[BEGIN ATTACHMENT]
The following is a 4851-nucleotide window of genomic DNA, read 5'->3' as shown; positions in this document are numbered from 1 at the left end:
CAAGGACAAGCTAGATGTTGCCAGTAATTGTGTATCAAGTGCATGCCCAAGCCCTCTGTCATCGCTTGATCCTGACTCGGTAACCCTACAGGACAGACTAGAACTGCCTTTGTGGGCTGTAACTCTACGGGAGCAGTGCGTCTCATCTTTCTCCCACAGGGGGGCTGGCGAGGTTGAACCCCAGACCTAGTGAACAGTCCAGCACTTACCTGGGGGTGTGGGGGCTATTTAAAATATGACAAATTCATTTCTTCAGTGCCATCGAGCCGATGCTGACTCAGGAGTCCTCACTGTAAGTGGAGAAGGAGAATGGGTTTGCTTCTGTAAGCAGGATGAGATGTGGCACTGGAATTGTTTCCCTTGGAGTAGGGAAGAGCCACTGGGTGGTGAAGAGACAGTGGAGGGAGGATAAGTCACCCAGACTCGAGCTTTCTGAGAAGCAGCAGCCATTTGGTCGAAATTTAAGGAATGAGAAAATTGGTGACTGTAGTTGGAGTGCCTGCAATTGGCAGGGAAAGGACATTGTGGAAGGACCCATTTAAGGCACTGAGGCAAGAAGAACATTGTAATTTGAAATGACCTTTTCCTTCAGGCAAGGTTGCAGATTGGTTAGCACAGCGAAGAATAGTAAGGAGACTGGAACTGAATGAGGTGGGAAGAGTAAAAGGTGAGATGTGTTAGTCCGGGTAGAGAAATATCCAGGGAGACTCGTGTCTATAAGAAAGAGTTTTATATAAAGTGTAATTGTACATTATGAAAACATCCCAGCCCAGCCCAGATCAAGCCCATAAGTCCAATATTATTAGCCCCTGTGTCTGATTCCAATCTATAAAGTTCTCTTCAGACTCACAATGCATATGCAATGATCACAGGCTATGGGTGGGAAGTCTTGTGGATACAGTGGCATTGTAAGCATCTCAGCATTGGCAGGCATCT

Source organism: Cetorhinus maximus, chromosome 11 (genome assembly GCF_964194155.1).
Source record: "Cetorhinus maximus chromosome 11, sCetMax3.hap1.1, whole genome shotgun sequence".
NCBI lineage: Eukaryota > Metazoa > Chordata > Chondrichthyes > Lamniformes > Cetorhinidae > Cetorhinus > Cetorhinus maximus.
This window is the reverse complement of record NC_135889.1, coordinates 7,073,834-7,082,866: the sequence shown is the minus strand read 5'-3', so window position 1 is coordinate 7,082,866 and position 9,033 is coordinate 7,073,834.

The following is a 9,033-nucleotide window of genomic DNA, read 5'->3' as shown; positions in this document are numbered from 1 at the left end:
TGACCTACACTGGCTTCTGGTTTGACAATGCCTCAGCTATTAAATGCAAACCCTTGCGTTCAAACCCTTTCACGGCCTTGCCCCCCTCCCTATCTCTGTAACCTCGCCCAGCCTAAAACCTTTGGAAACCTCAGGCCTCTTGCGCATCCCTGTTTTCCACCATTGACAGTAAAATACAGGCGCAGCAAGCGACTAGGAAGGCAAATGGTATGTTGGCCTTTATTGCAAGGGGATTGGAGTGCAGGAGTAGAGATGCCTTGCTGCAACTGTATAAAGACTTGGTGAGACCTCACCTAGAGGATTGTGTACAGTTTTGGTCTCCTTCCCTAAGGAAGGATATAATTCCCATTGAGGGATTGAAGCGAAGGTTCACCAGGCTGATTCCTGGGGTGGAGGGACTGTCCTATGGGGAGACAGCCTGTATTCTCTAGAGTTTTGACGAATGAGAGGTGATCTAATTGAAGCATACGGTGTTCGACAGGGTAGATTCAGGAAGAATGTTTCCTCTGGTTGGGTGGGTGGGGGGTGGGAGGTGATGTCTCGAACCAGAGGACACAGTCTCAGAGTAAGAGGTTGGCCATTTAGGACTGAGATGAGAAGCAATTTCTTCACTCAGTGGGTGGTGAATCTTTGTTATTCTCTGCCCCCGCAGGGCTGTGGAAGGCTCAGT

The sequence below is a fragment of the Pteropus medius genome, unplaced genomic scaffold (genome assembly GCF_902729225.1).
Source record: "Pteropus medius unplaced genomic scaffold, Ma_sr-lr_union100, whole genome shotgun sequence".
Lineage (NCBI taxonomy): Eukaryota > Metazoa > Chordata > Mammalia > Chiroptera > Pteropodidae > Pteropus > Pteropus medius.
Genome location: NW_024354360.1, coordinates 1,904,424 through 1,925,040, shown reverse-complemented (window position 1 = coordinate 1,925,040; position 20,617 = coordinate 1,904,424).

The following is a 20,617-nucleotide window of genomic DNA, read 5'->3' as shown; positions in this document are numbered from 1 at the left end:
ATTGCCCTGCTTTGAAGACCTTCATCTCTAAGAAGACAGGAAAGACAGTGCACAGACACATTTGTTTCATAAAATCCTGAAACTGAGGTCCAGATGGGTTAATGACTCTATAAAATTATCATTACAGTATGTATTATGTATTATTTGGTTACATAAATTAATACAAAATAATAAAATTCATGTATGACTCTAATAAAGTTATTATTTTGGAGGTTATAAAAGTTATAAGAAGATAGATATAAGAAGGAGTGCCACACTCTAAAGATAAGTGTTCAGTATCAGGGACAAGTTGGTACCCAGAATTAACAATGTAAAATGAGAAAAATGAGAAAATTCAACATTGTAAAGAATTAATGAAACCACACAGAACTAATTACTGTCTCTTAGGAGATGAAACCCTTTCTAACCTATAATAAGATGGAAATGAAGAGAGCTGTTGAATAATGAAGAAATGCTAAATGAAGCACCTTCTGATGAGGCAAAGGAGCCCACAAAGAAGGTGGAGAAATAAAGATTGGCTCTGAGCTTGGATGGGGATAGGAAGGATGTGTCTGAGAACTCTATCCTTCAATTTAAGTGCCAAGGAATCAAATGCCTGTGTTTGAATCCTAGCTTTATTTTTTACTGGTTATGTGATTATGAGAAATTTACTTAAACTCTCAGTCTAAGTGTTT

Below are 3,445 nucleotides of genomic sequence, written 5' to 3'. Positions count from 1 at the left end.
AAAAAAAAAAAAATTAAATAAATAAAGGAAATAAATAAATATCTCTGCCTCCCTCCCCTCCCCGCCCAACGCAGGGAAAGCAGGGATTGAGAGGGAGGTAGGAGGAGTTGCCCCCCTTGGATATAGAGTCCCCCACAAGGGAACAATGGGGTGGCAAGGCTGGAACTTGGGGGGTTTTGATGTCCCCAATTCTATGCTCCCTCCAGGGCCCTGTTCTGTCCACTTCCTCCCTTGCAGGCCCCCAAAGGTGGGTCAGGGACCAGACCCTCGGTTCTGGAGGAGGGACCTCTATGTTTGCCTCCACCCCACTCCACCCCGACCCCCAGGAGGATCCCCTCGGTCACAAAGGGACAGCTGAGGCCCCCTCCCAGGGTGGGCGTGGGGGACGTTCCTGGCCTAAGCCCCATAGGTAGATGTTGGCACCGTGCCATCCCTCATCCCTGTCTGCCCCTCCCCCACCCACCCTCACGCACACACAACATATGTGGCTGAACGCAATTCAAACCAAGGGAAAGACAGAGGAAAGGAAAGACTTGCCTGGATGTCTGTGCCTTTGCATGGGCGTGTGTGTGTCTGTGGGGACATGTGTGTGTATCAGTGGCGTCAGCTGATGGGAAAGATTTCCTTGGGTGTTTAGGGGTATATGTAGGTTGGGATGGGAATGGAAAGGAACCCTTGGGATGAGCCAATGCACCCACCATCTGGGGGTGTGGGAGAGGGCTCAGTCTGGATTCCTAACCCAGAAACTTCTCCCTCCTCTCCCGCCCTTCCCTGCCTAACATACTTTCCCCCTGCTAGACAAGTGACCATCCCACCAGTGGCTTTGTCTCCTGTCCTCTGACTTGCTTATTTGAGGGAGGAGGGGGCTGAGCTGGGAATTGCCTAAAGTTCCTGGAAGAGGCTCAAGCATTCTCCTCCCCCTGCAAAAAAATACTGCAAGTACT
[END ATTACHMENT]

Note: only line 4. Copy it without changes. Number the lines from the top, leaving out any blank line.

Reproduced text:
Source record: "Cetorhinus maximus chromosome 11, sCetMax3.hap1.1, whole genome shotgun sequence".